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The least squares Monte Carlo method has become a standard approach in the insurance and financial industries for evaluating a company’s exposure to market risk. However, the non-linear regression of simulated responses on risk factors poses a challenge in this procedure. This article presents a novel approach to address this issue by employing an a-priori segmentation of responses. Using a K-means algorithm, we identify clusters of responses that are then locally regressed on their corresponding risk factors. The global regression function is obtained by combining the local models with logistic regression. We demonstrate the effectiveness of the proposed local least squares Monte Carlo method through two case studies. The first case study investigates butterfly and bull trap options within a Heston stochastic volatility model, while the second case study examines the exposure to risks in a participating life insurance scenario.
This article proposes a continuous time mortality model based on calendar years. Mortality rates belong to a mean-reverting random field indexed by time and age. In order to explain the improvement of life expectancies, the reversion level of mortality rates is the product of a deterministic function of age and of a decreasing jump-diffusion process driving the evolution of longevity. We provide a general closed-form expression for survival probabilities and develop it when the mean reversion level of mortality rates is proportional to a Gompertz–Makeham law. We develop an econometric estimation method and validate the model on the Belgian population.
Wavelet theory is known to be a powerful tool for compressing and processing time series or images. It consists in projecting a signal on an orthonormal basis of functions that are chosen in order to provide a sparse representation of the data. The first part of this article focuses on smoothing mortality curves by wavelets shrinkage. A chi-square test and a penalized likelihood approach are applied to determine the optimal degree of smoothing. The second part of this article is devoted to mortality forecasting. Wavelet coefficients exhibit clear trends for the Belgian population from 1965 to 2015, they are easy to forecast resulting in predicted future mortality rates. The wavelet-based approach is then compared with some popular actuarial models of Lee–Carter type estimated fitted to Belgian, UK, and US populations. The wavelet model outperforms all of them.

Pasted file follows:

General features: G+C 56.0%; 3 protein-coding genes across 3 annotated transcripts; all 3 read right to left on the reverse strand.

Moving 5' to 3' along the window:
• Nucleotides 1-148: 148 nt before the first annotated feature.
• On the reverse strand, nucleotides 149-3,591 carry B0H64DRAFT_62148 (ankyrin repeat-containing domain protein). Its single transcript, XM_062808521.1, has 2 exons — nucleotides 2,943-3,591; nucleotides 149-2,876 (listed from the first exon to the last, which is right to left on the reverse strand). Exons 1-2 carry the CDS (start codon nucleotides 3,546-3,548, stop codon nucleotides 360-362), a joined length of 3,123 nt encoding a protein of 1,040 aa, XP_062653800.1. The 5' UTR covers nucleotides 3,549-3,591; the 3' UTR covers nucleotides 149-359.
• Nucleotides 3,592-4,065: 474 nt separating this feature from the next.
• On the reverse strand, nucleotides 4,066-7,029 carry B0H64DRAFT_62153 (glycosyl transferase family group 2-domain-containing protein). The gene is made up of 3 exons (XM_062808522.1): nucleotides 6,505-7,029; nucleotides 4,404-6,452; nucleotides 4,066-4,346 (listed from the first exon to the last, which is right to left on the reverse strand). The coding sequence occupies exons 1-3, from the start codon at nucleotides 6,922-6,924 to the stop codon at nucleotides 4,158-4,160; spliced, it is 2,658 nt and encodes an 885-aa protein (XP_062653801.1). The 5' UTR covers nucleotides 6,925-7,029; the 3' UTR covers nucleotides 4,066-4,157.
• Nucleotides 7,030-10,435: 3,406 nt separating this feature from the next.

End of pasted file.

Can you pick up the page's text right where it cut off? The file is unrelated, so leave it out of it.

This article proposes a neural-network approach to predict and simulate human mortality rates. This semi-parametric model is capable to detect and duplicate non-linearities observed in the evolution of log-forces of mortality. The method proceeds in two steps. During the first stage, a neural-network-based generalization of the principal component analysis summarizes the information carried by the surface of log-mortality rates in a small number of latent factors. In the second step, these latent factors are forecast with an econometric model. The term structure of log-forces of mortality is next reconstructed by an inverse transformation. The neural analyzer is adjusted to French, UK and US mortality rates, over the period 1946–2000 and validated with data from 2001 to 2014. Numerical experiments reveal that the neural approach has an excellent predictive power, compared to the Lee–Carter model with and without cohort effects.
In this paper, we address the issue of determining the optimal contribution rate of a defined benefit pension fund. The affiliate's mortality is modelled by a jump process and the benefits paid at retirement are function of the evolution of future salaries. Assets of the fund are invested in cash, stocks, and a rolling bond. Interest rates are driven by a Vasicek model. The objective is to minimize both the quadratic spread between the contribution rate and the normal cost, and the quadratic spread between the terminal wealth and the mathematical reserve required to cover benefits. The optimization is done under a budget constraint that guarantees the actuarial equilibrium between the current asset and future contributions and benefits. The method of resolution is based on the Cox–Huang approach and on dynamic programming.
This paper addresses some of the problems a majority of retired individuals face: Why and in what proportion should they invest in a life annuity to maximize the utility of their future consumption or a bequest? The market considered in this work is made up of three assets: a life annuity, a risky asset and a cash account. As this problem doesn’t accept any suitable explicit solution, it is numerically solved by the Markov Chain approximation developed by Kushner and Dupuis. Without a bequest motive, we observe that the optimal planning of consumption is divided into two periods and that optimal asset allocation should include the risky asset. Next, the influence of a bequest on consumption and investment pattern is developed. We demonstrate that even with a bequest motive, pensioners should allocate a part of their wealth to the purchase of life annuities.
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